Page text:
Climate Change 2001:
Working Group III: Mitigation
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7.4.5 Estimating Future Costs and Sustainability Implications

Mitigation policies that are large in scale can have significant long-term implications on future climate change and thereby have implications for intergenerational equity. The issue is to model future changes in ecological systems and economic welfare associated with different levels of climate change caused by specific mitigation efforts.

Climate change offers an imposing set of complications for the policymaker–global scope, wide regional variations, the potential for irreversible damages or costs, multiple GHGs, a very long planning horizon, and long time lags between emissions today and future impacts on ecosystem services. For the economist, to assess how these distant climate-induced changes in ecosystem services might affect the economic wellbeing of citizens in the far distant future is no less imposing.

The challenge rests in capturing accurately three general issues: (1) how climate change might affect ecological systems; (2) how these altered ecosystems might affect the demand for different market and non-market goods and services; and (3) how this demand change affects the welfare of our descendants. The first two issues can only be dealt with by broad scenario analyses that consider alternative development patterns for ecological systems and the interactions with man-made systems. The third issue can be addressed by applying assumptions about the preferences of future generations, which, for example, can be assumed to reflect the preferences of present generations.

Those who undertake studies of welfare losses brought about by climate change often focus on an assessment of the potential welfare losses suffered by future citizens through climate change. Typically, such an assessment is based on measuring the demand curve for people alive today under today’s climate given the substitution possibilities implied by extant technologies and knowledge constraints that define today’s opportunity set. Essentially, these analysts ask, “If the climate of the future enveloped us today, what would be our welfare loss?”

The question often not asked is this: “Does the opportunity set of today’s citizens reflect, in any way, the opportunity faced by citizens in 2050 or 2100?” A welfare loss based on today’s opportunity set may or may not be related to the potential climate-related loss in wellbeing to the citizens of the far distant future. Climate change triggers direct changes in the opportunity set and relative prices, and indirect changes in the adaptation of technology and supply. This is critical. More opportunities in the future will reduce the welfare loss; fewer opportunities could inflate the loss. The opportunities will depend on a complex mix of available substitutes, complementary recreational and non-recreational activities, relative prices, transaction costs, and preferences. These substitutes will be determined by the various different types of capital stock that contribute to human wellbeing, including man-made capital, human capital, natural capital, and social capital, as emphasized by the sustainability literature. For a more elaborate discussion on these issues see Chapter 1.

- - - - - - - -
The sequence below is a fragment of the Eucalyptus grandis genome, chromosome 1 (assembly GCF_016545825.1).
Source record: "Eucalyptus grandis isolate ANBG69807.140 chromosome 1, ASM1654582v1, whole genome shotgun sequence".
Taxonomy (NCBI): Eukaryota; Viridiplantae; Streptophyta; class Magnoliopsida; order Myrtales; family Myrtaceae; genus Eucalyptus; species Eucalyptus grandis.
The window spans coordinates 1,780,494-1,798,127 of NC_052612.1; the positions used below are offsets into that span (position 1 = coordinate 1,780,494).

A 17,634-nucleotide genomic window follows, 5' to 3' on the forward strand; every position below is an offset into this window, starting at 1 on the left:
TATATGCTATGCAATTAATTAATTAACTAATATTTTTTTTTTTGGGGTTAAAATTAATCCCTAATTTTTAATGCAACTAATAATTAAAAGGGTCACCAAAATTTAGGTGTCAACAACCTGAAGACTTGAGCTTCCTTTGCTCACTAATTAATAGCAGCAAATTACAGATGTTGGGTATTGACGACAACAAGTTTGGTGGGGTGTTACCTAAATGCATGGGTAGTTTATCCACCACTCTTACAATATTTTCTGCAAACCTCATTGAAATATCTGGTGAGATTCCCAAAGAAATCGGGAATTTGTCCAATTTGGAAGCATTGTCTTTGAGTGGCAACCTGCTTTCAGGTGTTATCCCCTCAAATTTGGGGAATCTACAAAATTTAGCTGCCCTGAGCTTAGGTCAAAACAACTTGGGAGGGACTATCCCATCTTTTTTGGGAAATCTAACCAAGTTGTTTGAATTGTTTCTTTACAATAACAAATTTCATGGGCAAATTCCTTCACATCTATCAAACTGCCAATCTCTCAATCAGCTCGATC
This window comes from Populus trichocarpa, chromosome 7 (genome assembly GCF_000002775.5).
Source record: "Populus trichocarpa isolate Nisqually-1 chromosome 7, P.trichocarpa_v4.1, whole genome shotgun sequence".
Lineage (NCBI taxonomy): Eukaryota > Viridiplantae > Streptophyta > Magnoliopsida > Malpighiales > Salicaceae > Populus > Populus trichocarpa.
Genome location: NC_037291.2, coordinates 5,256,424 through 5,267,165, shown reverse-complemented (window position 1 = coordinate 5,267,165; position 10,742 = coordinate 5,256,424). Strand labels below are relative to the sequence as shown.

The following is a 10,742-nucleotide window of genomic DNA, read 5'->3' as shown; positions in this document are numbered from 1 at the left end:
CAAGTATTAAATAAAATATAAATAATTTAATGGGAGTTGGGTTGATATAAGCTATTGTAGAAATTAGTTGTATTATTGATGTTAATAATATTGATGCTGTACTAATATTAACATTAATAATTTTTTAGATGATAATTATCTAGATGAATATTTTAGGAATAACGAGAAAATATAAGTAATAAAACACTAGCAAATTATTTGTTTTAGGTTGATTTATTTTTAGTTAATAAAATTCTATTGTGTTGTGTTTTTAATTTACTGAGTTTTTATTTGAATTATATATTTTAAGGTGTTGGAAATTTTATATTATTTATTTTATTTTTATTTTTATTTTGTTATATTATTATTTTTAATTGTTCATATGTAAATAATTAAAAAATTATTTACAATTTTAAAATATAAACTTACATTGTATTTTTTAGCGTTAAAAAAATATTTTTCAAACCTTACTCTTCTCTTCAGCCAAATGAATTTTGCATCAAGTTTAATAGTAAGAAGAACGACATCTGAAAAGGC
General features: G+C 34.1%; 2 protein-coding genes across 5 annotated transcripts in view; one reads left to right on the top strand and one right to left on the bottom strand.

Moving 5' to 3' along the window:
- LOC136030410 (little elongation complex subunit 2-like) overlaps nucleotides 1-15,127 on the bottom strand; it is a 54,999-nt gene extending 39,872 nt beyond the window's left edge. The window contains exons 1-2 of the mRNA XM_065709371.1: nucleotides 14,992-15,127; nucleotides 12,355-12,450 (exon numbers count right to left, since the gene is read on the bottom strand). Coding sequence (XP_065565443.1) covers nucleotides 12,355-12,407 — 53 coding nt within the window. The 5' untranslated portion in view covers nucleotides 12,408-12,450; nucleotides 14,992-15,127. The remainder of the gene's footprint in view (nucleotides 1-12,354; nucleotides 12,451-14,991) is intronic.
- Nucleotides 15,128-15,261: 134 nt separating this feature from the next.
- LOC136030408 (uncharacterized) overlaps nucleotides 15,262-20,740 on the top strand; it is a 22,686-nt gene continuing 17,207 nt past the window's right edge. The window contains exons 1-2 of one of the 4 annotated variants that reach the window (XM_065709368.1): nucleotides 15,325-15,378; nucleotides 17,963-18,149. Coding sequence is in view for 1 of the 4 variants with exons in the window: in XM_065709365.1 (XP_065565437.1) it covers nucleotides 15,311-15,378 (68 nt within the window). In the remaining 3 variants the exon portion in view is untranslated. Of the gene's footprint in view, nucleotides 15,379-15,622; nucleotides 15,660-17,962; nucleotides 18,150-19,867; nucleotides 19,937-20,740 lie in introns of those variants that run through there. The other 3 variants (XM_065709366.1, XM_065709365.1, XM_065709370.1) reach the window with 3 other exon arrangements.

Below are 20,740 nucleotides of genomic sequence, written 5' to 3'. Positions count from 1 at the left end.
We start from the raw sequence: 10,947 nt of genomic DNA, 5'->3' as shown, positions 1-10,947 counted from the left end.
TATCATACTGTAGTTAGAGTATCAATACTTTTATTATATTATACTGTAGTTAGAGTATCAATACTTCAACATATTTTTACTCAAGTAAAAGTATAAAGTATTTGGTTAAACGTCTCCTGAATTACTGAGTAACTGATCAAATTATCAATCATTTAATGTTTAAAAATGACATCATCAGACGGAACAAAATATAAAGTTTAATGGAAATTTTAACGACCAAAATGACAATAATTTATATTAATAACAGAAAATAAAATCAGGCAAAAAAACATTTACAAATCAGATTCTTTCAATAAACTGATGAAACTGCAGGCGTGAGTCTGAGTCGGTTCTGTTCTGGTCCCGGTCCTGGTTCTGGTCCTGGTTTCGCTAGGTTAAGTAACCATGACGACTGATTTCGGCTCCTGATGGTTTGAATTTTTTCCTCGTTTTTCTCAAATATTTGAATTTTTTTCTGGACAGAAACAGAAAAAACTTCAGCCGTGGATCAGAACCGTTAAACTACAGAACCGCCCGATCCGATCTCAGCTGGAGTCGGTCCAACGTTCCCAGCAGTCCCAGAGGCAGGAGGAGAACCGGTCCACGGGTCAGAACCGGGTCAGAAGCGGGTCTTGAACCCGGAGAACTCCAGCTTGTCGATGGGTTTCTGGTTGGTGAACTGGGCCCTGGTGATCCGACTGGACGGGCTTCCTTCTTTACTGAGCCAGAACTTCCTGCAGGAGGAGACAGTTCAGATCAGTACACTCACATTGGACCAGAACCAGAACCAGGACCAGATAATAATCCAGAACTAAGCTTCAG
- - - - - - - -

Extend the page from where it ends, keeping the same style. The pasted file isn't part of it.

It is difficult to account for the opportunity sets of citizens in the far distant future and to predict the preferences of future generations, which adds a significant uncertainty to estimates of future damages from climate change. Climate change might affect household resources, human resource investment prices and levels, endowments, preferences, labour market opportunities, and natural environment, all of which influence our descendant’s opportunity set–the basic materials needed for attainment in life. These risks indirectly modify our heirs’ life chances by reducing and reallocating household resources or by constraining their choices or both. Our descendants may shift resources towards a sick child and away from recreation. Their children might have to forego the life experience of fishing the same river as their ancestors. Faced with these consequences, individuals today might be willing to pay to prevent risks that restrict our heir’s opportunities. But this is a different question.

When considering future generations’ opportunities the impacts of today’s climate change investments on future generations’ opportunities should also be considered. Investments might, for example, enhance the capacity of future generations to adapt to climate change, but at the same time they potentially displace other investments that could create other opportunities for future generations.

Two things are likely to be different in the future–the climate and our heirs’ opportunities. Accounting for one change and not the other will not markedly advance our understanding of expected benefits. The question should be “How could these future effects be linked to existing models to value non-market effects?” For the most part, the valuation question is how to account for changes, both good and bad, of future opportunities. Accounting for these decisions probably requires a new model that focuses on the value of maintaining or enhancing the future’s opportunities so as to maximize their life chances, whatever their preferences might be.

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